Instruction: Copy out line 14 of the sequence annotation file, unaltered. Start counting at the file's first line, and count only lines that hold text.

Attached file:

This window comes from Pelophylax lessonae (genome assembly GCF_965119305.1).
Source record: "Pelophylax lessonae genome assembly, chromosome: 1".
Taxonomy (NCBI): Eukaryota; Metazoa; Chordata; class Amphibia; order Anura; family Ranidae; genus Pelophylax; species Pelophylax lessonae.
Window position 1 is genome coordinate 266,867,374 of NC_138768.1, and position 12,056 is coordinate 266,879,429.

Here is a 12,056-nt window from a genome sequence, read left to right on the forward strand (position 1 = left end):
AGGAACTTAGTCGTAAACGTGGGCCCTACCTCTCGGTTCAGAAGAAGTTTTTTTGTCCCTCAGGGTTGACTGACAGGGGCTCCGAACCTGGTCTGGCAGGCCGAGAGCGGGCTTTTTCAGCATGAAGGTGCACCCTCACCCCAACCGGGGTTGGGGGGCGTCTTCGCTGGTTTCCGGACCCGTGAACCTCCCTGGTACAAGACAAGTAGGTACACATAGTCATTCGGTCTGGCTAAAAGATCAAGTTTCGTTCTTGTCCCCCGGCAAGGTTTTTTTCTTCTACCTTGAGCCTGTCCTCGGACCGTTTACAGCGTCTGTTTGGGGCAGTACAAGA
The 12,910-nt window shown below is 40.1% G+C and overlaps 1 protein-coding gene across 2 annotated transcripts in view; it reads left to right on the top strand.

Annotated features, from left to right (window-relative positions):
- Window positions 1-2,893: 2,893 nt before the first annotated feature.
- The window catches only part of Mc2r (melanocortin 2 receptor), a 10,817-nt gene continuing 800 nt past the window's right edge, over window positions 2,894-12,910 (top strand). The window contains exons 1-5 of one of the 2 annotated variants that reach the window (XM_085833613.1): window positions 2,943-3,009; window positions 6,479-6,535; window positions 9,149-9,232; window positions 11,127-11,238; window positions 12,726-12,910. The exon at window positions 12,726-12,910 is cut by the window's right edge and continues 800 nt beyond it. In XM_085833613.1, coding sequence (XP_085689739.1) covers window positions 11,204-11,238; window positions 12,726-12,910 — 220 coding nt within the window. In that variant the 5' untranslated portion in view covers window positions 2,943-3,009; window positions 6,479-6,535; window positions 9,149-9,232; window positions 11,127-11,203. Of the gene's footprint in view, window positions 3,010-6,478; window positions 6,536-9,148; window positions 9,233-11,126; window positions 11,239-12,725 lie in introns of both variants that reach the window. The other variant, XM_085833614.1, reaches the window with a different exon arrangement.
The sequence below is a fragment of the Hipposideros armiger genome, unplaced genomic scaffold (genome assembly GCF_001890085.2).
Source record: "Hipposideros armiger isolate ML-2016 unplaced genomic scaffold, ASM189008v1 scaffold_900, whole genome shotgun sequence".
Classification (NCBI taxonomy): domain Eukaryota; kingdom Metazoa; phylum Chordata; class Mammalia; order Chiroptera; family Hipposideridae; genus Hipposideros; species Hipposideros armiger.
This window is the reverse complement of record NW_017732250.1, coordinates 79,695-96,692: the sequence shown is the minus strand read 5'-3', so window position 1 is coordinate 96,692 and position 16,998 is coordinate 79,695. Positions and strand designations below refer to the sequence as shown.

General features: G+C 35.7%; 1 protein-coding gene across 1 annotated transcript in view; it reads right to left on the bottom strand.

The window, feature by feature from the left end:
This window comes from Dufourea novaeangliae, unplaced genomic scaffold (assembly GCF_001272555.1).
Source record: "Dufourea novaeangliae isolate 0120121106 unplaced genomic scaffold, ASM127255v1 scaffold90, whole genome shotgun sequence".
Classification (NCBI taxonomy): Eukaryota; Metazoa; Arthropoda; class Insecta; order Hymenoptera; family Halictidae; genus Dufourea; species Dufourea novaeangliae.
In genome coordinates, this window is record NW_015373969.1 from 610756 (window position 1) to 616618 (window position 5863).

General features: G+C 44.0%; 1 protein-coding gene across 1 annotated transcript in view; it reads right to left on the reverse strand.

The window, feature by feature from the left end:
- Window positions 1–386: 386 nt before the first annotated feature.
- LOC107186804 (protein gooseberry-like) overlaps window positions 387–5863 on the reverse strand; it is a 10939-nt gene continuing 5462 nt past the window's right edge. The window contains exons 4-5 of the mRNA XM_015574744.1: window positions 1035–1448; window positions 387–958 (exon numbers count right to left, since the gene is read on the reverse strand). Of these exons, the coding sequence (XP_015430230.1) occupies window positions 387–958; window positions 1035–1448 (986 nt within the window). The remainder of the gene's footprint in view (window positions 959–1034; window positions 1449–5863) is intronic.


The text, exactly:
This window is the reverse complement of record NW_017732250.1, coordinates 79,695-96,692: the sequence shown is the minus strand read 5'-3', so window position 1 is coordinate 96,692 and position 16,998 is coordinate 79,695. Positions and strand designations below refer to the sequence as shown.